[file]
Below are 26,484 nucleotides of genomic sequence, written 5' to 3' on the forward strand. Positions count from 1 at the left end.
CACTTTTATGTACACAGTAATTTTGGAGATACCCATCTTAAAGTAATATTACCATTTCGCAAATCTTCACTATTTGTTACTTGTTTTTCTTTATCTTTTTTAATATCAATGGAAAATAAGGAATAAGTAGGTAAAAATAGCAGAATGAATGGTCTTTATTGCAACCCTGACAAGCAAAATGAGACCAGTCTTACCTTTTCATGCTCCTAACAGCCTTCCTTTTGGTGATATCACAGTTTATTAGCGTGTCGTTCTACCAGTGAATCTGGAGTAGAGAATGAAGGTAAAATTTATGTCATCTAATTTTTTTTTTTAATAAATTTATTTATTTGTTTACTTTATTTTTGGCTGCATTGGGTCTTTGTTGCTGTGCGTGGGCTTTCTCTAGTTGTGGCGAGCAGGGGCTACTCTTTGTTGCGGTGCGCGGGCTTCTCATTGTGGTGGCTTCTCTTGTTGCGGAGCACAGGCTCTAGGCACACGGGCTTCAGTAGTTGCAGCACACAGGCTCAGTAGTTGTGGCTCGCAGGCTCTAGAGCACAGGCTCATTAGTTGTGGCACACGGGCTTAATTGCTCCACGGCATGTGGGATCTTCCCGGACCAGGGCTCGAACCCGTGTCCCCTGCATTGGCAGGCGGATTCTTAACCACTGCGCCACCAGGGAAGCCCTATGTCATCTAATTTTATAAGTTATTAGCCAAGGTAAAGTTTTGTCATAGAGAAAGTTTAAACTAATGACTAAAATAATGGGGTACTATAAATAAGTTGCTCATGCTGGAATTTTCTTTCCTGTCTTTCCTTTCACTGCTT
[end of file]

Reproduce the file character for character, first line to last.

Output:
Below are 26,484 nucleotides of genomic sequence, written 5' to 3' on the forward strand. Positions count from 1 at the left end.
CACTTTTATGTACACAGTAATTTTGGAGATACCCATCTTAAAGTAATATTACCATTTCGCAAATCTTCACTATTTGTTACTTGTTTTTCTTTATCTTTTTTAATATCAATGGAAAATAAGGAATAAGTAGGTAAAAATAGCAGAATGAATGGTCTTTATTGCAACCCTGACAAGCAAAATGAGACCAGTCTTACCTTTTCATGCTCCTAACAGCCTTCCTTTTGGTGATATCACAGTTTATTAGCGTGTCGTTCTACCAGTGAATCTGGAGTAGAGAATGAAGGTAAAATTTATGTCATCTAATTTTTTTTTTTAATAAATTTATTTATTTGTTTACTTTATTTTTGGCTGCATTGGGTCTTTGTTGCTGTGCGTGGGCTTTCTCTAGTTGTGGCGAGCAGGGGCTACTCTTTGTTGCGGTGCGCGGGCTTCTCATTGTGGTGGCTTCTCTTGTTGCGGAGCACAGGCTCTAGGCACACGGGCTTCAGTAGTTGCAGCACACAGGCTCAGTAGTTGTGGCTCGCAGGCTCTAGAGCACAGGCTCATTAGTTGTGGCACACGGGCTTAATTGCTCCACGGCATGTGGGATCTTCCCGGACCAGGGCTCGAACCCGTGTCCCCTGCATTGGCAGGCGGATTCTTAACCACTGCGCCACCAGGGAAGCCCTATGTCATCTAATTTTATAAGTTATTAGCCAAGGTAAAGTTTTGTCATAGAGAAAGTTTAAACTAATGACTAAAATAATGGGGTACTATAAATAAGTTGCTCATGCTGGAATTTTCTTTCCTGTCTTTCCTTTCACTGCTT